Posted by: nattarGcM ttaM | Link to this comment | 08-11-14 4:52 PM
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Wow, this dinner I'm cooking is a total disaster. Missing a bunch of ingredients, ran out of propane for the camping stove halfway through, finishing the rest of it somehow in the microwave. Gross.


Posted by: heebie-geebie | Link to this comment | 08-11-14 4:53 PM
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I got unexpectedly sad when I recalled yesterday that David Rakoff had died.


Posted by: heebie-geebie | Link to this comment | 08-11-14 4:55 PM
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lurid, I'm sorry to hear about your sister, and hope for the best.

In grad school, one of my professors (not my primary adviser, but the supervisor of a group research project I worked on for the better part of a year) told me when I asked for a reference letter that I could write my own letter and he would sign it. I decided to pass, but if I had taken him up on it, I expect that I would have had a lot of trouble hitting the appropriate level of superlatives that readers might be expecting, since I had no experience with that sort of thing. Somehow, I don't think that a relatively honest letter that said something like "solid team player, held up his end, project was ultimately cancelled due to a resource conflict with another project" would have done me much good.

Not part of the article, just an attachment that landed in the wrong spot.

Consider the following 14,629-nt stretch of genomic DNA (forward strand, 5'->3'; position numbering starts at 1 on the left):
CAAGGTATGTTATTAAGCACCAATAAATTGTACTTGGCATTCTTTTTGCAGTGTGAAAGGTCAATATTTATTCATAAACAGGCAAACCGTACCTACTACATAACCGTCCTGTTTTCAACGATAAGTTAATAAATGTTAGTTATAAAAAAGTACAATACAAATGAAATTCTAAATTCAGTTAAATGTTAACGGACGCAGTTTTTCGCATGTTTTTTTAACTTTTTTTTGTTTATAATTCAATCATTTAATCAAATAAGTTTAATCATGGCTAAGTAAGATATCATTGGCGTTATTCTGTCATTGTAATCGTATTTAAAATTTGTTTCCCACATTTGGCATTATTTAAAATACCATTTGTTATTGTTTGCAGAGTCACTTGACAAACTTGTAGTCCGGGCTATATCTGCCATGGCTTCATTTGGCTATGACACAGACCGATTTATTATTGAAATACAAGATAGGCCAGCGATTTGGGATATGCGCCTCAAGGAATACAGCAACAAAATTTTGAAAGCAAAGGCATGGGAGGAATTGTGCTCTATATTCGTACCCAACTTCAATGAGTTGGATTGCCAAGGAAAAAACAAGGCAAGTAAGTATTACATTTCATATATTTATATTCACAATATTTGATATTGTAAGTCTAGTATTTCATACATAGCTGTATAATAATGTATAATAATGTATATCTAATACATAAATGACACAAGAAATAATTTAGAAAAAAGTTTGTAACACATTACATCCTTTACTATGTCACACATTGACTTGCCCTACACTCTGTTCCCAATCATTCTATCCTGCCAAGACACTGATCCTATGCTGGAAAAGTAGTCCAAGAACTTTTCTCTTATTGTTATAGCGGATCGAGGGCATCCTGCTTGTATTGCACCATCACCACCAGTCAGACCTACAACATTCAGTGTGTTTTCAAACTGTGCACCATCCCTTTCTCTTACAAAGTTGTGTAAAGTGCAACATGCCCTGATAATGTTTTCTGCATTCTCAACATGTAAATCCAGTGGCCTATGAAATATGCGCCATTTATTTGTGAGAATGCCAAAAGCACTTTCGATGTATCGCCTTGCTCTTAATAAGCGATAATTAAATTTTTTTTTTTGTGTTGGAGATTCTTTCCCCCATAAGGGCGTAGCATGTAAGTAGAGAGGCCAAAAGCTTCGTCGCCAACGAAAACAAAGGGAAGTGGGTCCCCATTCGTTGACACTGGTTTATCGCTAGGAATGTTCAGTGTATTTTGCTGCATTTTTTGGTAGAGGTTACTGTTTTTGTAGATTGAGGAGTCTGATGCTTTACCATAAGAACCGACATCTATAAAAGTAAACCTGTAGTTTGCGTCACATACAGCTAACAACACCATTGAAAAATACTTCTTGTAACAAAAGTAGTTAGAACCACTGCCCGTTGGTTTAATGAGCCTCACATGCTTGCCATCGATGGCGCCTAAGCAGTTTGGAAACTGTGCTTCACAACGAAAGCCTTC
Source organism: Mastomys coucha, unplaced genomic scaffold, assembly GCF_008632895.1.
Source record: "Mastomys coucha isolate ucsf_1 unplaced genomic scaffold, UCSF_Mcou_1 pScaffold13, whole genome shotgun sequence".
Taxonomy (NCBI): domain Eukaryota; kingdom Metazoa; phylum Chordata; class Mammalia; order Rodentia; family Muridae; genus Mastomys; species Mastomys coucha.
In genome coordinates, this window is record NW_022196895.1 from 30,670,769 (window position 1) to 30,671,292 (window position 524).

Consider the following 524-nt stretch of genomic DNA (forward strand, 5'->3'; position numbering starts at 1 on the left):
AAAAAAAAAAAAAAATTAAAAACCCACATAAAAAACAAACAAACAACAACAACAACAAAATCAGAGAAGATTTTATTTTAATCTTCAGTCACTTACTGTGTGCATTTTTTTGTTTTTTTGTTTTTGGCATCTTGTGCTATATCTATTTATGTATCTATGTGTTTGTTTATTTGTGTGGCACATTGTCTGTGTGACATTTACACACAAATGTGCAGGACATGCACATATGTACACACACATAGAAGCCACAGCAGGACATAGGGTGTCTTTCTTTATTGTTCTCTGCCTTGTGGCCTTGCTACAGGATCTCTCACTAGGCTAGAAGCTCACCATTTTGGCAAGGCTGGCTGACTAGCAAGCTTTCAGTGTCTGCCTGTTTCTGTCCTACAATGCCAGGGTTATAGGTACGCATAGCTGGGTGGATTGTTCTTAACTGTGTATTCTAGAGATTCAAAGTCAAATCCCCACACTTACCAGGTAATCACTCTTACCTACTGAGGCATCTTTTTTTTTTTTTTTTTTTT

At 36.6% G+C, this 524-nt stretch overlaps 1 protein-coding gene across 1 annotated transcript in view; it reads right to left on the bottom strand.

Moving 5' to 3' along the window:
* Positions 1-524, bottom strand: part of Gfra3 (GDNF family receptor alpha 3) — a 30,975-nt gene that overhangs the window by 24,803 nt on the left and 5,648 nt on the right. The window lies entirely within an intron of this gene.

Is the "write your own letter" at all common in academic circles these days? Or is it just a polite way of blowing off someone who isn't in the top 10% of the students working for you?


Posted by: Dave W. | Link to this comment | 08-11-14 5:04 PM
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I am kind of sad, because I liked a lot of his stuff. And severe depression is just such a horrible thing, so I hate any suicide. And it sounds like he was actually at Rehab when he did it. My weird reaction is: that will be hard for the staff at the facility.